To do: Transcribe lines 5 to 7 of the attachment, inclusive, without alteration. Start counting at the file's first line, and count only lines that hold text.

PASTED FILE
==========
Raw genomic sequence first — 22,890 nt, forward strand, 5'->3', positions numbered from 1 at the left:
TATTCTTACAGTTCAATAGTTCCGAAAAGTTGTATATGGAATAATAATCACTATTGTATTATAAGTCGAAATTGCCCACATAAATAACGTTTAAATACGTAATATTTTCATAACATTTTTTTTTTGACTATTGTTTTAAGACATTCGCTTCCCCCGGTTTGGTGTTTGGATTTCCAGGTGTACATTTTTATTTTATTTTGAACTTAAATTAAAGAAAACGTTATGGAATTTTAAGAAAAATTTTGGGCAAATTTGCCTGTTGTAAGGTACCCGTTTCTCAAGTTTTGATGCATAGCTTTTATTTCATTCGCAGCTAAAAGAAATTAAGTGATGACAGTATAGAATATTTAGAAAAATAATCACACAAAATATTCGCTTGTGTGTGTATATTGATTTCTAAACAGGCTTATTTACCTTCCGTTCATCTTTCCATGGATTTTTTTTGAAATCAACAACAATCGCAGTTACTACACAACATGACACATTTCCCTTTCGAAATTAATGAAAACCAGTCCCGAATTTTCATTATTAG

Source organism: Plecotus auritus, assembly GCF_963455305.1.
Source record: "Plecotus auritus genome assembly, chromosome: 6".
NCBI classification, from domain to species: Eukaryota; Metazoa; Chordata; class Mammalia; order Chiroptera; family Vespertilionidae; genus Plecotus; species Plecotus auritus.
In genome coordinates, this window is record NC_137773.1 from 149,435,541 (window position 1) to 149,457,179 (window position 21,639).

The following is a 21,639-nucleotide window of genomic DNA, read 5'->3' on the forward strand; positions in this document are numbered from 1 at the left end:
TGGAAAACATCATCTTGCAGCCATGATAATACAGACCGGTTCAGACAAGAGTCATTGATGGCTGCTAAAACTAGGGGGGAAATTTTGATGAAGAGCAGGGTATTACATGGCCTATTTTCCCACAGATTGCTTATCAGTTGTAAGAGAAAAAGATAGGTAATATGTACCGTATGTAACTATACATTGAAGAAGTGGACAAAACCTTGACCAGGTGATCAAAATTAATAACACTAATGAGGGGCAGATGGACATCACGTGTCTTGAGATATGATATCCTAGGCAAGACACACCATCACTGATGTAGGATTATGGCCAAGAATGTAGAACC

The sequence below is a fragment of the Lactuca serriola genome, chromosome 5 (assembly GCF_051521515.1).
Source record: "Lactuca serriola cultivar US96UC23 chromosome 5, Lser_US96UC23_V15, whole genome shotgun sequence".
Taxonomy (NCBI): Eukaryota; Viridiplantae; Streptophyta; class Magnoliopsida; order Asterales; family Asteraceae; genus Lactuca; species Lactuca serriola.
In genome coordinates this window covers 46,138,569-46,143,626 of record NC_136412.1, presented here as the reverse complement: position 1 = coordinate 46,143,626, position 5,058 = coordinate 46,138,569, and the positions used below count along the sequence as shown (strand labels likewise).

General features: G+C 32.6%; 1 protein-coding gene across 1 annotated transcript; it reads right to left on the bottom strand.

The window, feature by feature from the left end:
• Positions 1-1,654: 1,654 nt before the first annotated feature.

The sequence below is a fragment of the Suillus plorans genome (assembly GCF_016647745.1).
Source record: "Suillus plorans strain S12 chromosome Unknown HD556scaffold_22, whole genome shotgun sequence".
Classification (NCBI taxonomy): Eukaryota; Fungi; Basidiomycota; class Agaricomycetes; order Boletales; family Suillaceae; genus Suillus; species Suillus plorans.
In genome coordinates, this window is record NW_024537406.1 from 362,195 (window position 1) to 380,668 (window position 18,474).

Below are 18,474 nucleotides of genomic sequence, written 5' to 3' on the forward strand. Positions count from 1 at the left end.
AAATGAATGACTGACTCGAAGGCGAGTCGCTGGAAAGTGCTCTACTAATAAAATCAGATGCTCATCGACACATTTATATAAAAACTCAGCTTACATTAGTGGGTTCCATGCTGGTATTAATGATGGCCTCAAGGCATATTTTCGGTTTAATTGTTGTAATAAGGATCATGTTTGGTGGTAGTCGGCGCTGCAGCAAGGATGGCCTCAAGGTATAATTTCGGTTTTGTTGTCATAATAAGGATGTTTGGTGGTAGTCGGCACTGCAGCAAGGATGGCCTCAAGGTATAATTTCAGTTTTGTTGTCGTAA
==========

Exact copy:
NCBI classification, from domain to species: Eukaryota; Metazoa; Chordata; class Mammalia; order Chiroptera; family Vespertilionidae; genus Plecotus; species Plecotus auritus.
In genome coordinates, this window is record NC_137773.1 from 149,435,541 (window position 1) to 149,457,179 (window position 21,639).

The following is a 21,639-nucleotide window of genomic DNA, read 5'->3' on the forward strand; positions in this document are numbered from 1 at the left end: